GREENVILLE — Helping military members transition to civilian life will be the focus of an upcoming conference sponsored by Clemson University, the Department of Veterans Affairs, Upstate Warrior Solution and Greenville Health System.

“Coming Home: Key Transitions for Warriors and Families” will be from 8 a.m. to 5:30 p.m. Thursday at GHS’ Greenville Memorial Hospital, 701 Grove Road. The symposium will cover best practices identified by researchers and service providers for assisting veterans and their families with the transition from active duty to civilian life, including topics such as post-traumatic stress disorder (PTSD), recreational therapy and heart rate variability.

“It’s important that we have events like this, which has a focus on our post 9/11 veterans,” said Kevin McBride, director of GHS’ Military and Government Liaison Office. “The Upstate often shows its support of our servicemen and women and this conference will give us an opportunity to come together to share best practices.”

The event is open to service members, veterans and their families, as well as health care and social service providers and researchers. The conference is free but pre-registration is required and seating is limited. Lunch will be provided. Register by visiting or calling 877-447-4636.

Research poster presentations and vendor exhibits will be part of the day. Presentations will be held until 4 p.m. The conference will close with a showing and discussion of the documentary, “High Ground,” which follows 11 wounded veterans as they climb Mount Lobuche in the Himalayan Mountains.

“The goals of the conference are to provide information about three things: the experience of transitioning from military to home and community, the programs that are available to military and their families to assist with the transition and the most current research and best practices to optimize health and facilitate transition,” said Clemson public health sciences faculty member Cheryl Dye.

The partnership for this symposium grew from relationships that GHS has with Clemson University and the Department of Veterans Affairs. Dye and Windsor Sherrill, associate vice president for health research at Clemson and chief science officer at GHS, served as co-principal investigators on research titled “CU/GHS Accountable Community of Support for Warriors and Their Caregivers.”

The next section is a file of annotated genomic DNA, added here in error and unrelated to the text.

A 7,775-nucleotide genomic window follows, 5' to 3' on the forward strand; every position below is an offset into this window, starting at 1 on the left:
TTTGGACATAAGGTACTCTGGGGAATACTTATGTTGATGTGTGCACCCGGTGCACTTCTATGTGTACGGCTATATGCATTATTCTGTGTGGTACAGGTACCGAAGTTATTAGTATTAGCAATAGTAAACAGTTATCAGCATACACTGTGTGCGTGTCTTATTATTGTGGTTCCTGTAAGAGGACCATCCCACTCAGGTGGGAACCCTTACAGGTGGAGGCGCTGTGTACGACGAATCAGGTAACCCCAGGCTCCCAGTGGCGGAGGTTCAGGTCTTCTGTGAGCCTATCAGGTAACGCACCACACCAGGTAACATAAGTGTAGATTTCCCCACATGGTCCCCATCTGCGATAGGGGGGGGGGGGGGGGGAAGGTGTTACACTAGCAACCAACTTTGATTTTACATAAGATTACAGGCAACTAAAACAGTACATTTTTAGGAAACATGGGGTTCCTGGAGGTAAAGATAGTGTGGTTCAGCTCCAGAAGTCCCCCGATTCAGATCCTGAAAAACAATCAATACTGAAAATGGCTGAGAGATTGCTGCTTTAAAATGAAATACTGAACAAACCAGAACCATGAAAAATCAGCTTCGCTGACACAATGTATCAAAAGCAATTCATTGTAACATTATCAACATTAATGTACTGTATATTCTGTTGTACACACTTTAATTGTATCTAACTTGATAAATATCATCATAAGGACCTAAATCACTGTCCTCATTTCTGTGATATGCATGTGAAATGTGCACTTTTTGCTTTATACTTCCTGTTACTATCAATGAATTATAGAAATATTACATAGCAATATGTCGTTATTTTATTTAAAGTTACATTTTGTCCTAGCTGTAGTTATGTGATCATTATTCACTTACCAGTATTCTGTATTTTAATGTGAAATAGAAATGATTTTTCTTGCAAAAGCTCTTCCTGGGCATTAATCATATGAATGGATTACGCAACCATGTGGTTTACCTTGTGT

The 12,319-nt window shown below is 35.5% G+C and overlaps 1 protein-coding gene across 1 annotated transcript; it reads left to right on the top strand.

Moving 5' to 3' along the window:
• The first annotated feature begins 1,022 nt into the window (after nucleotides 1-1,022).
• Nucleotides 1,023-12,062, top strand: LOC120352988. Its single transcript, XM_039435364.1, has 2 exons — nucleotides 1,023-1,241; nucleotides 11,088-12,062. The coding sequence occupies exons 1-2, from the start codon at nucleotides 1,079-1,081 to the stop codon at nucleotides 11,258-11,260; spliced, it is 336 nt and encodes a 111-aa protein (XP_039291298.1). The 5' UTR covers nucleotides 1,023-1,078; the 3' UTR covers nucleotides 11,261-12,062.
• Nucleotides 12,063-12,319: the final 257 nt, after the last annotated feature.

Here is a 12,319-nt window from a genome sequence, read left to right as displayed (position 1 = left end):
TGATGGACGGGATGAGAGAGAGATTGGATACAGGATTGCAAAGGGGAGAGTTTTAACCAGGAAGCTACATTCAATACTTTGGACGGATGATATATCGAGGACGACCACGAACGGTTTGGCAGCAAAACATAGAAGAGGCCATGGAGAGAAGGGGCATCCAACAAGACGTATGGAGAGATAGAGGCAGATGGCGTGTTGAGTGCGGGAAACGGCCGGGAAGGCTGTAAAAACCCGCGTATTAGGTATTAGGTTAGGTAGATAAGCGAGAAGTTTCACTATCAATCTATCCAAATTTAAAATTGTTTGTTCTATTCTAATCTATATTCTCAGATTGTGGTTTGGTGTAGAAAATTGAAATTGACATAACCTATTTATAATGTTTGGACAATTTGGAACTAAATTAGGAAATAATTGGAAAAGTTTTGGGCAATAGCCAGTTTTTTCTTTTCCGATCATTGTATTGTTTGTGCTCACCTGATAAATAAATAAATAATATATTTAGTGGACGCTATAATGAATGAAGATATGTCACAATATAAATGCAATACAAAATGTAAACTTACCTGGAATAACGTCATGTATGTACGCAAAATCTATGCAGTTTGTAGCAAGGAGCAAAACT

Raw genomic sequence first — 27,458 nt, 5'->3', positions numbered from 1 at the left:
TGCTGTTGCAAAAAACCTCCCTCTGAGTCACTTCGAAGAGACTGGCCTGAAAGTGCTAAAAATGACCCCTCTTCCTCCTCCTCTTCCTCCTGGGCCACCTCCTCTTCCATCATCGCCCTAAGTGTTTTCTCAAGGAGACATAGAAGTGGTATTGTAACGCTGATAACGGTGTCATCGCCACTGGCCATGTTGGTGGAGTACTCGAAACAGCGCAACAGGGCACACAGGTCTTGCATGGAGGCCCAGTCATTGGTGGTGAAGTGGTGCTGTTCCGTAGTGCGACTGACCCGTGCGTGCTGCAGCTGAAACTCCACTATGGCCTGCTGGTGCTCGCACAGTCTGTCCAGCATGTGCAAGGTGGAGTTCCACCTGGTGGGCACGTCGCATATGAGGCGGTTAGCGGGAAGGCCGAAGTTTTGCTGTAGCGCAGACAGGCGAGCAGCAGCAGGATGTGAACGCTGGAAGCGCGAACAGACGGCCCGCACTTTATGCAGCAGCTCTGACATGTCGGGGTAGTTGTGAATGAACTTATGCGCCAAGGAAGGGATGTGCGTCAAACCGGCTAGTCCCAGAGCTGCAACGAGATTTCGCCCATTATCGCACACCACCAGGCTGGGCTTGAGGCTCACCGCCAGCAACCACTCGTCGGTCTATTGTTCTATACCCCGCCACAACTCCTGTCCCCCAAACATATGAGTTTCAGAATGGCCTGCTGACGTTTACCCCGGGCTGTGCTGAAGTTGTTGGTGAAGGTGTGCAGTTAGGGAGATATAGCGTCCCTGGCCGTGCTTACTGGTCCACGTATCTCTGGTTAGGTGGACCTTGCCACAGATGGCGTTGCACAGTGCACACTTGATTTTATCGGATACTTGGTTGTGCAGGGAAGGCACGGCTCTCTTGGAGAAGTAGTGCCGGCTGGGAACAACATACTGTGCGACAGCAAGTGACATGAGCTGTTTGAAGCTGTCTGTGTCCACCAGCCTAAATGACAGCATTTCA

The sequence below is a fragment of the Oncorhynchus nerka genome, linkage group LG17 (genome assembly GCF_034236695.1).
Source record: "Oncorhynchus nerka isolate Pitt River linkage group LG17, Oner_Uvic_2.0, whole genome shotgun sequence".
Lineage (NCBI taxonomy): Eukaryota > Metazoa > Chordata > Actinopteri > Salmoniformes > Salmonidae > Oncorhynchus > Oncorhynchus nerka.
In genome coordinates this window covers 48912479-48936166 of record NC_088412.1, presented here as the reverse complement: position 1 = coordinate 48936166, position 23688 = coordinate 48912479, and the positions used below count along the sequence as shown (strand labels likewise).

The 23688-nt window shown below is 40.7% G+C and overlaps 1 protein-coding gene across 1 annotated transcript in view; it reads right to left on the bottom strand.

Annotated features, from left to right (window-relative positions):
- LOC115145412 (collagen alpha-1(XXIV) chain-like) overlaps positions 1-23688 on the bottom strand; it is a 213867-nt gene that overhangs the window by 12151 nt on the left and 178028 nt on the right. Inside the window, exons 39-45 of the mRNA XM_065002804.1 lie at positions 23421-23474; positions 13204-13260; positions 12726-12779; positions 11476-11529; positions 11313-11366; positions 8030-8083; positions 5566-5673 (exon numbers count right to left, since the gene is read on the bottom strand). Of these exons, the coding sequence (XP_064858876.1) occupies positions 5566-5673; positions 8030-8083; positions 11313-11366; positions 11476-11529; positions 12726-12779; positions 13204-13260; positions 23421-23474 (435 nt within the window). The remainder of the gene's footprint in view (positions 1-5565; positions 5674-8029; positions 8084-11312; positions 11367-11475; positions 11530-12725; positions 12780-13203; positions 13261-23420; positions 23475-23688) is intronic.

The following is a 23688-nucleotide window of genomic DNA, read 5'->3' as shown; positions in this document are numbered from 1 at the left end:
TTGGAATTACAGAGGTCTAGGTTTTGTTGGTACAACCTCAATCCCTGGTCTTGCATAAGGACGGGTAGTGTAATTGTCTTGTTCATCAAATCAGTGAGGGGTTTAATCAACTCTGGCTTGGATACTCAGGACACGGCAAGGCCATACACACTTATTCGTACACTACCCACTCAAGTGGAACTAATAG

Dye and Brent Hawkins, an assistant professor in the university’s parks, recreation and tourism management department, built upon the synergy that occurred during proposal development among Clemson faculty in public health; psychology; and parks, recreation and tourism management with GHS and the VA by providing leadership for the three organizations to host a conference together highlighting each institution’s research and services and how that work can be advanced through collaboration.

Clemson also invited another group of researchers, the Carolinas Heart Rate Variability Coalition, which Dye co-founded with others at Clemson, VA and GHS, to participate in the conference in order to share how heart rate variability research can benefit service members, veterans and their families.

The Department of Veterans Affairs became interested in the symposium after the success achieved during last year’s Upstate Mental Health Symposium. Most of the VA’s presenters in the symposium work in its Upstate Community Based Outpatient Clinics Mental Health Service.

According to estimates by Upstate Warrior Solution, a nonprofit that connects veterans and families with community resources and support, approximately 100,000 veterans live in the five counties of the Upstate, many of whom have challenges with transitioning from active duty to civilian life and with coping with health issues such as PTSD.

The complete list of speakers includes:

  • Michael Riordan, CEO, Greenville Health System
  • Timothy McMurry, director, Dorn VA Medical Center
  • Robert Jones, provost, Clemson University
  • Gen. Mastin Robeson (retired, U.S. Marine Corps)
  • Jim Capobianco (retired, U.S. Army), VA Greenville Community Outpatient Clinic
  • John Jachna, licensed psychiatrist and geropsychiatrist
  • Charlie Hall (U.S. Marine Corps Reserves), Upstate Warrior Solution
  • Marissa Shuffler, James McCubbin, Cynthia Pury, Thomas Britt and Heidi Zinzow, Clemson University psychology department
  • Brent Hawkins and Jasmine Townsend, Clemson University parks, recreation and tourism management department
  • Greg Linke, Clemson Pre-collegiate Programs Office
  • Jack Ginsberg and Christian Graves, Dorn VA Medical Center and the University of South Carolina School of Medicine
  • Mark O’Rourke and Alex Christ, GHS Cancer Institute
  • Tim Wiles, Renovo Advantage Human Capital Services.